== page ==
Anomalies in Language As a Biomarker for Schizophrenia

Janna N. de Boer; Sanne G. Brederoo; Alban E. Voppel; Iris E.C. Sommer

Disclosures

Curr Opin Psychiatry. 2020;33(3):212-218. 

In This Article

Food for Thought

Language Versus Speech

Two important and notably distinct concepts in this line of research are 'language' and 'speech'. Language is the term used for the mental system underlying verbal behaviour, which includes meaning, grammar and form. Speech is the term used for the spoken output or the medium of the language, the way it is produced by the speech organs. Language can of course also be produced in writing or in gestures (sign language), which still requires similar cognitive processes to formulate sentences, without the use of the vocal tract (i.e. without articulation). Although communication difficulties in schizophrenia are currently described as 'disorganized speech', the literature discussed in this review clearly demonstrates that patients with schizophrenia display a wide variety of language disorders including broad disturbances in semantics, pragmatics and grammatical structures.[12,15] 'Disorganized speech'[77] would therefore, better be described as 'disturbed language', which may include, but is not limited to, speech.

Biomarker

The term biomarker is classically used for analytes of a human biological system (e.g. plasma, urine, cerebrospinal fluid) or for biological properties (i.e. mass concentration). However, the Biomarkers Definitions Working Group and other initiatives have advocated a broader, less ambiguous, definition of biomarkers, namely: 'a characteristic that is objectively measured and evaluated as an indicator of normal biological processes, pathogenic processes or pharmacological response'.[78,79] Language output fully adheres to this definition and can thus serve as a true biomarker for schizophrenia-spectrum disorders.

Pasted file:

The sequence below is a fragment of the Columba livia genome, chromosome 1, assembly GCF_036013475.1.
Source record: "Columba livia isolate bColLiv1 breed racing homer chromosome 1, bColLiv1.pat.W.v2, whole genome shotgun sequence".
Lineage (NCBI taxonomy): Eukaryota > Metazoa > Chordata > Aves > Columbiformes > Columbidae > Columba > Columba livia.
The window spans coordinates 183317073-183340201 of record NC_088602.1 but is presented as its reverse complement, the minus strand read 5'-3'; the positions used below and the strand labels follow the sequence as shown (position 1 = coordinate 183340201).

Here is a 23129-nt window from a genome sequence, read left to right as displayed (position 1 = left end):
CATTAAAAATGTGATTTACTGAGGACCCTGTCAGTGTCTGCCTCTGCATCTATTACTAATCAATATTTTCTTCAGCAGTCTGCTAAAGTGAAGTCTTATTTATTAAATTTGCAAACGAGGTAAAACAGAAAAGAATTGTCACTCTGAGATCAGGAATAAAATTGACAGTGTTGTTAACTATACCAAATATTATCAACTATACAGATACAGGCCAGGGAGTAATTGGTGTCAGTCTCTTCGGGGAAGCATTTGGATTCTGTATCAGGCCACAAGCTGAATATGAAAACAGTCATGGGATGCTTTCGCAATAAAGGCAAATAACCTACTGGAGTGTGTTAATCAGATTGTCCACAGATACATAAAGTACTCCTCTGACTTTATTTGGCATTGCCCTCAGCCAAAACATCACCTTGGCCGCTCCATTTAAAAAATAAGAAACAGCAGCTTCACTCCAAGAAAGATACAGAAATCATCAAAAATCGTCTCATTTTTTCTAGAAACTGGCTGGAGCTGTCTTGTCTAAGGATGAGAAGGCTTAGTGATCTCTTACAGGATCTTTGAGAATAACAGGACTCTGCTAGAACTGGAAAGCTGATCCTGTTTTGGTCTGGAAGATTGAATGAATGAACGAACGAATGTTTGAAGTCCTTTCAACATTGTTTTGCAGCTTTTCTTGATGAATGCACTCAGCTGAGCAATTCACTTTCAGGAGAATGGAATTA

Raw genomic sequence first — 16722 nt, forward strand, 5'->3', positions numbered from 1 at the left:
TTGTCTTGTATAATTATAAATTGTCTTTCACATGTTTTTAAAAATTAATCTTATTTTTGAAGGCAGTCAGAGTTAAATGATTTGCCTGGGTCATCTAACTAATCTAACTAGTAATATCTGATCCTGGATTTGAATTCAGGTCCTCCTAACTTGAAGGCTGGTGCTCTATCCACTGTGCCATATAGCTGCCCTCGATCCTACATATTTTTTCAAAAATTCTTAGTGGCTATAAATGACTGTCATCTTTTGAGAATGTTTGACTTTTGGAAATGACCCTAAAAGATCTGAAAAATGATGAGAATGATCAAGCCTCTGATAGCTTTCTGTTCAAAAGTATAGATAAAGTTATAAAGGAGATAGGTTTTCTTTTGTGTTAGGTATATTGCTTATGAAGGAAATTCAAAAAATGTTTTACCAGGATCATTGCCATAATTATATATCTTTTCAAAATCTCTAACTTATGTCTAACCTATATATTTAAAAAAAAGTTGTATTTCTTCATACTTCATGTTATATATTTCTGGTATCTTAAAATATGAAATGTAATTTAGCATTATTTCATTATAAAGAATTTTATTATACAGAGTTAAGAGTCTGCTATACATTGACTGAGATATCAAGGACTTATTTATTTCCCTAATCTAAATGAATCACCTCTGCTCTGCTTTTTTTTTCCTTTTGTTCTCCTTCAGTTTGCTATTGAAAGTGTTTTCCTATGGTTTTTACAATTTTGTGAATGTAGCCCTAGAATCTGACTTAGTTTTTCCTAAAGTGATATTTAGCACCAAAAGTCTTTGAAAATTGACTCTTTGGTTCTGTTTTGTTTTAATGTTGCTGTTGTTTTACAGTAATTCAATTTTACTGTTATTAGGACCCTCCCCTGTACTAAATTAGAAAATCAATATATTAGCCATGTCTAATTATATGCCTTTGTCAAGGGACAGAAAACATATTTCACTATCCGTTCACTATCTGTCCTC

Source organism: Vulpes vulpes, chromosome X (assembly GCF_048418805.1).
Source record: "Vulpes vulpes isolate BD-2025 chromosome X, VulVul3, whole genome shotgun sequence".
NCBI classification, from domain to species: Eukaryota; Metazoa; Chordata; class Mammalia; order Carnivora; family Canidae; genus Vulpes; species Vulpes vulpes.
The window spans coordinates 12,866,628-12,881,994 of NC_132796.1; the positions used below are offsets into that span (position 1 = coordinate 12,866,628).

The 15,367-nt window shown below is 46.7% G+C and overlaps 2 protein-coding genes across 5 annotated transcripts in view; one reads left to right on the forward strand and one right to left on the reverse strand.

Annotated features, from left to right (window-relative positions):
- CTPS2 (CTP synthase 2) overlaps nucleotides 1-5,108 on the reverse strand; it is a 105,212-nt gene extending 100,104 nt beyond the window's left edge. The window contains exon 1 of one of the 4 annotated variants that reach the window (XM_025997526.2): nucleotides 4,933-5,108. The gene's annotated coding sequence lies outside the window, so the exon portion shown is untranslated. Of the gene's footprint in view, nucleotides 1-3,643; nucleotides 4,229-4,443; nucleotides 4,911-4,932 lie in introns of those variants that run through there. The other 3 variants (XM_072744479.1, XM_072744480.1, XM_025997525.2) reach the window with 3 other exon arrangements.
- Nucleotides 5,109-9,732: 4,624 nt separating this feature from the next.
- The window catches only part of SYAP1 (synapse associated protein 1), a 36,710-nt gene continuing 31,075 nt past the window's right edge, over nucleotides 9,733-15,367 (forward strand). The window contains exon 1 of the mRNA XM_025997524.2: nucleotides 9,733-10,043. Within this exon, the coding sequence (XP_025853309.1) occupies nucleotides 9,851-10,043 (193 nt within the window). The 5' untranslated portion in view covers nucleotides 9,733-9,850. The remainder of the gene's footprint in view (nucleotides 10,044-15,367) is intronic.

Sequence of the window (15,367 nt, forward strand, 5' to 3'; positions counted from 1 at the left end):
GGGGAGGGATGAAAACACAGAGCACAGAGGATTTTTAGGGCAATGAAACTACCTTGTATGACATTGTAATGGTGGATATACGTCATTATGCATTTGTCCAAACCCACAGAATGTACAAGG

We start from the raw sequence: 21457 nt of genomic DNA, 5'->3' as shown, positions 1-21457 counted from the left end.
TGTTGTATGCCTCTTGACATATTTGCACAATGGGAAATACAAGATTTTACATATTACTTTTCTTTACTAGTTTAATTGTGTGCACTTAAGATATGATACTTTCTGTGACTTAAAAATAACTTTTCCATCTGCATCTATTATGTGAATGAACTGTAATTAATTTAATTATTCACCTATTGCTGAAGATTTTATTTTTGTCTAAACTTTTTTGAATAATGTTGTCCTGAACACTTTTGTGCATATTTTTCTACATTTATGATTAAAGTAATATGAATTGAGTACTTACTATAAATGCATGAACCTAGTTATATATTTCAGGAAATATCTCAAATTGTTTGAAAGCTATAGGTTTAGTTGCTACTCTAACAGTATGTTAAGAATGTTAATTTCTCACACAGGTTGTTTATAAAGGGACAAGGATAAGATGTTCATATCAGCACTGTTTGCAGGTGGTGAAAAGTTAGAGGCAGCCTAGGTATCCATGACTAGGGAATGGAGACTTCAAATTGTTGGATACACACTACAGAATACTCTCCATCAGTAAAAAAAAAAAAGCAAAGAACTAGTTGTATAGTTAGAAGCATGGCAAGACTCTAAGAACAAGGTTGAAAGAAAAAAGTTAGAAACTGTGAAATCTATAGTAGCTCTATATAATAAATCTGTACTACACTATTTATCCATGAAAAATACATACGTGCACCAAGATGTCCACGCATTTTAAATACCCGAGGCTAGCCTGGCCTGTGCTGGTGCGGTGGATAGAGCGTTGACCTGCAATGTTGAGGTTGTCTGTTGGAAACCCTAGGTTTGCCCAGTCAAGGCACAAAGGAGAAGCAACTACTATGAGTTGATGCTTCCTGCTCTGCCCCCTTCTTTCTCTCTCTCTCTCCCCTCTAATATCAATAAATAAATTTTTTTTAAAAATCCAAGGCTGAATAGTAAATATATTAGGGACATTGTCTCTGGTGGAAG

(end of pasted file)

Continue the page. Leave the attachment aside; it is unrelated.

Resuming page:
Current State of Research

Of note, in most classification models discussed in this review, the final model included one or several variables which are nonspecific to language. Examples of such general features are task duration (reading 400 words aloud)[76] and response time to a question.[75] These variables are most likely based on general cognitive deficits such as reductions in attention, working memory or general fatigue, which are common in schizophrenia.[80] The decision to add less specific measures to a model is presumably motivated by the aspiration of models with high diagnostic or prognostic accuracy and the pursuit of developing clinically valuable tools. However, whereas general cognitive measures may have high discriminatory power, employing them in an early stage forecloses improvement of our knowledge of language-related disturbances in schizophrenia. Further, including nonspecific measures in classification models reduces their power to detect early or subtle symptoms in spoken language that are specific to schizophrenia and may be used for differential diagnosis. While we endorse the ultimate goal of developing highly accurate diagnostic and prognostic tools, the aim to assess the value of purely linguistic measures should not be neglected. To this end, results of models with only linguistic features should be reported as well, even if they are less accurate than models that in addition include nonspecific factors.

A related point of discussion is that in extensive machine learning and deep learning models, features become abstract and an abounding number of features is fed to the model (e.g. 40 526 speech features were used in a model to detect post-traumatic stress disorder[81]), which renders it difficult to retrace a classification model to clinically recognizable symptoms or signs. A word of caution for this development is, therefore, in order. In an extreme example such tendencies could lead to a model that bases its classification of patients and healthy controls only on their use of antipsychotic medication. This of course would lead to (near) perfect classification scores, but such a model would have no diagnostic value. Similarly, algorithms might 'overfit' predictions due to for example multicollinearity or correlated predictors, producing unstable estimates. Such problems can be overcome by validation in a truly independent dataset; problems in the model fitting stage will show up as poor performance in a validation process. However, of the studies reviewed here, most use cross-validation to assess the generalizability of their models, which does not fully overcome this risk of overfitting. Few studies validated their models in a separate subset of their data[70] or in an independent dataset;[63] the latter of which should become the standard in this field of research.

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